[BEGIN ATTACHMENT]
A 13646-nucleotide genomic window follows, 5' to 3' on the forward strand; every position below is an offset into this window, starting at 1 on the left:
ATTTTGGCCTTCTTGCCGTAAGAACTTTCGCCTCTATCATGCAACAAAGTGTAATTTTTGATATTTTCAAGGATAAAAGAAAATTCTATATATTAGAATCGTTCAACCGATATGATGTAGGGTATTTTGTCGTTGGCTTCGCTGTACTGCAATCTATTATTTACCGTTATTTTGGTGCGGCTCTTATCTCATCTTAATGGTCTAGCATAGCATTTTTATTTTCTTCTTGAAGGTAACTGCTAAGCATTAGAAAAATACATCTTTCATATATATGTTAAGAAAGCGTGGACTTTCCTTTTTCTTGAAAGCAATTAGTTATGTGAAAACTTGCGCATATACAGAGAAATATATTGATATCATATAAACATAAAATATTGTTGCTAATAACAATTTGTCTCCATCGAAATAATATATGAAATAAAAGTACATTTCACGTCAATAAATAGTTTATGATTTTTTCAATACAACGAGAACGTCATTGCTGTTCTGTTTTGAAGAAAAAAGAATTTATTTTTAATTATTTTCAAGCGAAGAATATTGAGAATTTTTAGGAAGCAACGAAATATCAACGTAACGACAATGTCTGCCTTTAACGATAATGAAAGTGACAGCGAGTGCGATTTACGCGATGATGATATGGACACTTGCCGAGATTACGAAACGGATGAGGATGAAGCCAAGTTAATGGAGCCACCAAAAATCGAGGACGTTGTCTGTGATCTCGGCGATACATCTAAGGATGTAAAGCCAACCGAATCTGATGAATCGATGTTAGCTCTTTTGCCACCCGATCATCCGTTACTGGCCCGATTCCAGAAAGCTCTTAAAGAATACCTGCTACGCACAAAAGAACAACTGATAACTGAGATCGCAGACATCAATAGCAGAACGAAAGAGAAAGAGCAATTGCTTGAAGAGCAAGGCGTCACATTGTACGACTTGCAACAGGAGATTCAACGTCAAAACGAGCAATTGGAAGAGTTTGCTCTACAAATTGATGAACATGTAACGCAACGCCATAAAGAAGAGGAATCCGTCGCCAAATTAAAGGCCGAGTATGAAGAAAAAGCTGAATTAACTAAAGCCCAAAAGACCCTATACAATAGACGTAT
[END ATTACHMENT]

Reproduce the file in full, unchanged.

A 13646-nucleotide genomic window follows, 5' to 3' on the forward strand; every position below is an offset into this window, starting at 1 on the left:
ATTTTGGCCTTCTTGCCGTAAGAACTTTCGCCTCTATCATGCAACAAAGTGTAATTTTTGATATTTTCAAGGATAAAAGAAAATTCTATATATTAGAATCGTTCAACCGATATGATGTAGGGTATTTTGTCGTTGGCTTCGCTGTACTGCAATCTATTATTTACCGTTATTTTGGTGCGGCTCTTATCTCATCTTAATGGTCTAGCATAGCATTTTTATTTTCTTCTTGAAGGTAACTGCTAAGCATTAGAAAAATACATCTTTCATATATATGTTAAGAAAGCGTGGACTTTCCTTTTTCTTGAAAGCAATTAGTTATGTGAAAACTTGCGCATATACAGAGAAATATATTGATATCATATAAACATAAAATATTGTTGCTAATAACAATTTGTCTCCATCGAAATAATATATGAAATAAAAGTACATTTCACGTCAATAAATAGTTTATGATTTTTTCAATACAACGAGAACGTCATTGCTGTTCTGTTTTGAAGAAAAAAGAATTTATTTTTAATTATTTTCAAGCGAAGAATATTGAGAATTTTTAGGAAGCAACGAAATATCAACGTAACGACAATGTCTGCCTTTAACGATAATGAAAGTGACAGCGAGTGCGATTTACGCGATGATGATATGGACACTTGCCGAGATTACGAAACGGATGAGGATGAAGCCAAGTTAATGGAGCCACCAAAAATCGAGGACGTTGTCTGTGATCTCGGCGATACATCTAAGGATGTAAAGCCAACCGAATCTGATGAATCGATGTTAGCTCTTTTGCCACCCGATCATCCGTTACTGGCCCGATTCCAGAAAGCTCTTAAAGAATACCTGCTACGCACAAAAGAACAACTGATAACTGAGATCGCAGACATCAATAGCAGAACGAAAGAGAAAGAGCAATTGCTTGAAGAGCAAGGCGTCACATTGTACGACTTGCAACAGGAGATTCAACGTCAAAACGAGCAATTGGAAGAGTTTGCTCTACAAATTGATGAACATGTAACGCAACGCCATAAAGAAGAGGAATCCGTCGCCAAATTAAAGGCCGAGTATGAAGAAAAAGCTGAATTAACTAAAGCCCAAAAGACCCTATACAATAGACGTAT